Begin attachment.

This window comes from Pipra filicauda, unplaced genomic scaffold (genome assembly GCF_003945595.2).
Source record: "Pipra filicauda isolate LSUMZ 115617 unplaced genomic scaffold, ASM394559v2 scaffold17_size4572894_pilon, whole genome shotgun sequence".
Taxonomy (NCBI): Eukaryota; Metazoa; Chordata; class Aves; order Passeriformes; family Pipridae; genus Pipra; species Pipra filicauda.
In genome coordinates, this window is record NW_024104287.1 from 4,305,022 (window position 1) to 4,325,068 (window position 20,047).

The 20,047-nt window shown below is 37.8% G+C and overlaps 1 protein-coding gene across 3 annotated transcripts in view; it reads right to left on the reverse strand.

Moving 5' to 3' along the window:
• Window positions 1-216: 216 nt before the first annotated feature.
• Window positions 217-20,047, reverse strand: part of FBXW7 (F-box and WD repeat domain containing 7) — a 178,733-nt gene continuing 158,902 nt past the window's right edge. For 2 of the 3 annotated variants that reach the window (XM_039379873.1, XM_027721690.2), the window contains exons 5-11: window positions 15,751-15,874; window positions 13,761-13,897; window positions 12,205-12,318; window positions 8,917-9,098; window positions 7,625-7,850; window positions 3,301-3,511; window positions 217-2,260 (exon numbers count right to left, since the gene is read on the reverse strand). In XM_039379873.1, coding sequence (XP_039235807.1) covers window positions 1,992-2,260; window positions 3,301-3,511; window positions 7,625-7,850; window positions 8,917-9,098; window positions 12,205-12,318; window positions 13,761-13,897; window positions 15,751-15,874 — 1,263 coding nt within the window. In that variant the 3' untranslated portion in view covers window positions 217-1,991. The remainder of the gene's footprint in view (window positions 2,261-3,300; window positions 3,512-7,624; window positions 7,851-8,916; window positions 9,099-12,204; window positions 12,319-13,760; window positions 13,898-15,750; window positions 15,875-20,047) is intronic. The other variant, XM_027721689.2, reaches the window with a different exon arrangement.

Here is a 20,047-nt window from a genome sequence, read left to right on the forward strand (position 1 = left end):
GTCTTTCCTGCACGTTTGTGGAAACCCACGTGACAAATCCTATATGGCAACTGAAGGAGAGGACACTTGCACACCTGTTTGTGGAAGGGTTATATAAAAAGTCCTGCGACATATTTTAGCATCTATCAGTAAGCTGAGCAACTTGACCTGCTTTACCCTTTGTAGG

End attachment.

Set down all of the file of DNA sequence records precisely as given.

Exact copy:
This window comes from Pipra filicauda, unplaced genomic scaffold (genome assembly GCF_003945595.2).
Source record: "Pipra filicauda isolate LSUMZ 115617 unplaced genomic scaffold, ASM394559v2 scaffold17_size4572894_pilon, whole genome shotgun sequence".
Taxonomy (NCBI): Eukaryota; Metazoa; Chordata; class Aves; order Passeriformes; family Pipridae; genus Pipra; species Pipra filicauda.
In genome coordinates, this window is record NW_024104287.1 from 4,305,022 (window position 1) to 4,325,068 (window position 20,047).

The 20,047-nt window shown below is 37.8% G+C and overlaps 1 protein-coding gene across 3 annotated transcripts in view; it reads right to left on the reverse strand.

Moving 5' to 3' along the window:
• Window positions 1-216: 216 nt before the first annotated feature.
• Window positions 217-20,047, reverse strand: part of FBXW7 (F-box and WD repeat domain containing 7) — a 178,733-nt gene continuing 158,902 nt past the window's right edge. For 2 of the 3 annotated variants that reach the window (XM_039379873.1, XM_027721690.2), the window contains exons 5-11: window positions 15,751-15,874; window positions 13,761-13,897; window positions 12,205-12,318; window positions 8,917-9,098; window positions 7,625-7,850; window positions 3,301-3,511; window positions 217-2,260 (exon numbers count right to left, since the gene is read on the reverse strand). In XM_039379873.1, coding sequence (XP_039235807.1) covers window positions 1,992-2,260; window positions 3,301-3,511; window positions 7,625-7,850; window positions 8,917-9,098; window positions 12,205-12,318; window positions 13,761-13,897; window positions 15,751-15,874 — 1,263 coding nt within the window. In that variant the 3' untranslated portion in view covers window positions 217-1,991. The remainder of the gene's footprint in view (window positions 2,261-3,300; window positions 3,512-7,624; window positions 7,851-8,916; window positions 9,099-12,204; window positions 12,319-13,760; window positions 13,898-15,750; window positions 15,875-20,047) is intronic. The other variant, XM_027721689.2, reaches the window with a different exon arrangement.

Here is a 20,047-nt window from a genome sequence, read left to right on the forward strand (position 1 = left end):
GTCTTTCCTGCACGTTTGTGGAAACCCACGTGACAAATCCTATATGGCAACTGAAGGAGAGGACACTTGCACACCTGTTTGTGGAAGGGTTATATAAAAAGTCCTGCGACATATTTTAGCATCTATCAGTAAGCTGAGCAACTTGACCTGCTTTACCCTTTGTAGG